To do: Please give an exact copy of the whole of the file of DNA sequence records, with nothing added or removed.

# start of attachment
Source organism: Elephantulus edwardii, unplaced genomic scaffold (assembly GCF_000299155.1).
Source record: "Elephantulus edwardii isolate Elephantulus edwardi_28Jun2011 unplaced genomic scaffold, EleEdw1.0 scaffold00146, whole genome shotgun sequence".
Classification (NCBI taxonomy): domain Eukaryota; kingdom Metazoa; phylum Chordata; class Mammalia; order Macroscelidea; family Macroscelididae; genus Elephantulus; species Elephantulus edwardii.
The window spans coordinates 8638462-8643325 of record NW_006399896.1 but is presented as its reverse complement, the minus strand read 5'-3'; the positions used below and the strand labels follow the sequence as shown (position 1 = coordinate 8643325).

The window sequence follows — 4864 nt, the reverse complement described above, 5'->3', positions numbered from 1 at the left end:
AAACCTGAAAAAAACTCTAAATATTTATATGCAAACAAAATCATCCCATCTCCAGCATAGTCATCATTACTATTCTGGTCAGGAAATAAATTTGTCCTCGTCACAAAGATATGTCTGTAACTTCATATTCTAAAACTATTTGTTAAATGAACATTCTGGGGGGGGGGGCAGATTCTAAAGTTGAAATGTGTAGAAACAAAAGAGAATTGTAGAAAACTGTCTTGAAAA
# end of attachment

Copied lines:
Source organism: Elephantulus edwardii, unplaced genomic scaffold (assembly GCF_000299155.1).
Source record: "Elephantulus edwardii isolate Elephantulus edwardi_28Jun2011 unplaced genomic scaffold, EleEdw1.0 scaffold00146, whole genome shotgun sequence".
Classification (NCBI taxonomy): domain Eukaryota; kingdom Metazoa; phylum Chordata; class Mammalia; order Macroscelidea; family Macroscelididae; genus Elephantulus; species Elephantulus edwardii.
The window spans coordinates 8638462-8643325 of record NW_006399896.1 but is presented as its reverse complement, the minus strand read 5'-3'; the positions used below and the strand labels follow the sequence as shown (position 1 = coordinate 8643325).

The window sequence follows — 4864 nt, the reverse complement described above, 5'->3', positions numbered from 1 at the left end:
AAACCTGAAAAAAACTCTAAATATTTATATGCAAACAAAATCATCCCATCTCCAGCATAGTCATCATTACTATTCTGGTCAGGAAATAAATTTGTCCTCGTCACAAAGATATGTCTGTAACTTCATATTCTAAAACTATTTGTTAAATGAACATTCTGGGGGGGGGGGCAGATTCTAAAGTTGAAATGTGTAGAAACAAAAGAGAATTGTAGAAAACTGTCTTGAAAA